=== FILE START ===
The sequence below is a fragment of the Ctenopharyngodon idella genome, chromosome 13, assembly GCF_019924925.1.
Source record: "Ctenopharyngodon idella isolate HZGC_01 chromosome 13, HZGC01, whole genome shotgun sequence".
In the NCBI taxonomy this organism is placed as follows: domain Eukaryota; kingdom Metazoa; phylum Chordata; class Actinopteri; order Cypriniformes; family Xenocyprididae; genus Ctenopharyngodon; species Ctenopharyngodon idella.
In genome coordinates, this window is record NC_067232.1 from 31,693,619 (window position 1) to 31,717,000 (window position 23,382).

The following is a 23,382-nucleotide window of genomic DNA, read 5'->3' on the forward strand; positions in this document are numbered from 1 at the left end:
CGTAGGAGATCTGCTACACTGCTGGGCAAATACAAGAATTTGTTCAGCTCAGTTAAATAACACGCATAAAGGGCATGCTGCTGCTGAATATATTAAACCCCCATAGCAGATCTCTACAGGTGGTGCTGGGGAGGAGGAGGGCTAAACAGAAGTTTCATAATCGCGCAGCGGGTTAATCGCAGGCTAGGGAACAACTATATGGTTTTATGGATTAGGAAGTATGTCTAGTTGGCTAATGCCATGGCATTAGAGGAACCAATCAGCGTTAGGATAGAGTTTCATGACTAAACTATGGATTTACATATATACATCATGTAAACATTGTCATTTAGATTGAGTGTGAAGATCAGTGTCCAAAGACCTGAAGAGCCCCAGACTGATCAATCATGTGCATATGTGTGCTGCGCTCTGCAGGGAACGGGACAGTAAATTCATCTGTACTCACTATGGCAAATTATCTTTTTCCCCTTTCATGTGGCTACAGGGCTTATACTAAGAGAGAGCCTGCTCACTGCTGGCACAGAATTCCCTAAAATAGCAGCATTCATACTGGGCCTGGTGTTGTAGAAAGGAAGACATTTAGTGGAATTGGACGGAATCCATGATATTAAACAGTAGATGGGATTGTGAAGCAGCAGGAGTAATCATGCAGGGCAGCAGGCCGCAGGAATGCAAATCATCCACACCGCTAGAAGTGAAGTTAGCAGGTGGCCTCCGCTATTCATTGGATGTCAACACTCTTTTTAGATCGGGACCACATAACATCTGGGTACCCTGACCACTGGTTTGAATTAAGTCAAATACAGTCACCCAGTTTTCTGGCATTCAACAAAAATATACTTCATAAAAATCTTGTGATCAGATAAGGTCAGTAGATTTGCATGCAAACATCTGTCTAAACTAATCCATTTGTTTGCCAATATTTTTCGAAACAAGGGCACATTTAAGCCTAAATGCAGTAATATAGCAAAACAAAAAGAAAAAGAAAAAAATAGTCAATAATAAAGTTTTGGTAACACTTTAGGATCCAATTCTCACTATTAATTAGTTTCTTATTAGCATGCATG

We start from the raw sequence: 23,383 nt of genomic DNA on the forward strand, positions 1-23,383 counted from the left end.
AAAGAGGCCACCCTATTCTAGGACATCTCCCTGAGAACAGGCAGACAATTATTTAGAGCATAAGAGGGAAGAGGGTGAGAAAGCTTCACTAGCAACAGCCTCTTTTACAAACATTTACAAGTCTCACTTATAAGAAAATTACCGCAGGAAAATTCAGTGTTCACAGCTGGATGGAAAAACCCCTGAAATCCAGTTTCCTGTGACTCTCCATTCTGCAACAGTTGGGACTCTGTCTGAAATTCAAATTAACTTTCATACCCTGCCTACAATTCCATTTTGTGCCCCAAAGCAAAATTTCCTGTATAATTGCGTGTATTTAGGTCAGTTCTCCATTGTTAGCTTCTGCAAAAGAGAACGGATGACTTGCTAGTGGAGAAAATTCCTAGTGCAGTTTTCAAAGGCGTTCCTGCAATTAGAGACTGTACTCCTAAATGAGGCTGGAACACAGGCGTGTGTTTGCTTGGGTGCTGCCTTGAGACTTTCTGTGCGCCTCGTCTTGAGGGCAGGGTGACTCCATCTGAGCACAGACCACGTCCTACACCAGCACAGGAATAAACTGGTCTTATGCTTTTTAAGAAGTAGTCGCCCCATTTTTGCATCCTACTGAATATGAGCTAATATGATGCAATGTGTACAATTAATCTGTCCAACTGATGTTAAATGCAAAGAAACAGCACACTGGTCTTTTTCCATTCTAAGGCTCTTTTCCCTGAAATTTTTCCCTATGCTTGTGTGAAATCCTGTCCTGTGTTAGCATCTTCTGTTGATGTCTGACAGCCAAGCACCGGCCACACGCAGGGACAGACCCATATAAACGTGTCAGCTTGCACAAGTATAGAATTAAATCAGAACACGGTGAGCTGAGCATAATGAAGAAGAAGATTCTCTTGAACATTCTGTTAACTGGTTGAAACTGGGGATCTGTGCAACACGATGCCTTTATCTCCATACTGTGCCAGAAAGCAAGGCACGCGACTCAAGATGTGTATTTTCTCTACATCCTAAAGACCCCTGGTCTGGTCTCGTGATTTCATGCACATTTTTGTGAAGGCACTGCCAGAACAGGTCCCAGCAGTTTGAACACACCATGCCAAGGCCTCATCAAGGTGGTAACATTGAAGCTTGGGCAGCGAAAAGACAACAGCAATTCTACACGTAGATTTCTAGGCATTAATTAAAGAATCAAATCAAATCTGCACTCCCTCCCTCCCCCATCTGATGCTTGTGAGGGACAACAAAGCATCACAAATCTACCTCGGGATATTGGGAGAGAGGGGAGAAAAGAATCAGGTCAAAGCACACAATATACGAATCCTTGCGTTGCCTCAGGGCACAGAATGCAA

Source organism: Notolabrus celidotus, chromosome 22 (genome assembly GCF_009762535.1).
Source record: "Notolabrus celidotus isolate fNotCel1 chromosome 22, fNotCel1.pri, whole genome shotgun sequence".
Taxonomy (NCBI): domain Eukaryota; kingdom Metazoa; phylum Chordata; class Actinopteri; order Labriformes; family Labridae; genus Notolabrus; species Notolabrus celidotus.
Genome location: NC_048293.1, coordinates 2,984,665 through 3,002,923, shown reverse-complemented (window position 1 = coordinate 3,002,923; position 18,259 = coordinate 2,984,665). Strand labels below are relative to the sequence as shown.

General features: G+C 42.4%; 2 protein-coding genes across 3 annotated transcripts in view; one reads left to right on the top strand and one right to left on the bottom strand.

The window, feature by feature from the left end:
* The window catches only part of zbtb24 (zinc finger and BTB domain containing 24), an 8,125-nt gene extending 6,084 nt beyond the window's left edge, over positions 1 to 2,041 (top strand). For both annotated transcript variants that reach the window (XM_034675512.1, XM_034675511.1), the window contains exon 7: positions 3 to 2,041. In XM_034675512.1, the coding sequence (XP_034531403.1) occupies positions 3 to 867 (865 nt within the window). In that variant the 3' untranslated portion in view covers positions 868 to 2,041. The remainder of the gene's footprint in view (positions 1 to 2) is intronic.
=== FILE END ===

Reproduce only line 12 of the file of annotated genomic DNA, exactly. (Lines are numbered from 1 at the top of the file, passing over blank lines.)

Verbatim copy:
Genome location: NC_048293.1, coordinates 2,984,665 through 3,002,923, shown reverse-complemented (window position 1 = coordinate 3,002,923; position 18,259 = coordinate 2,984,665). Strand labels below are relative to the sequence as shown.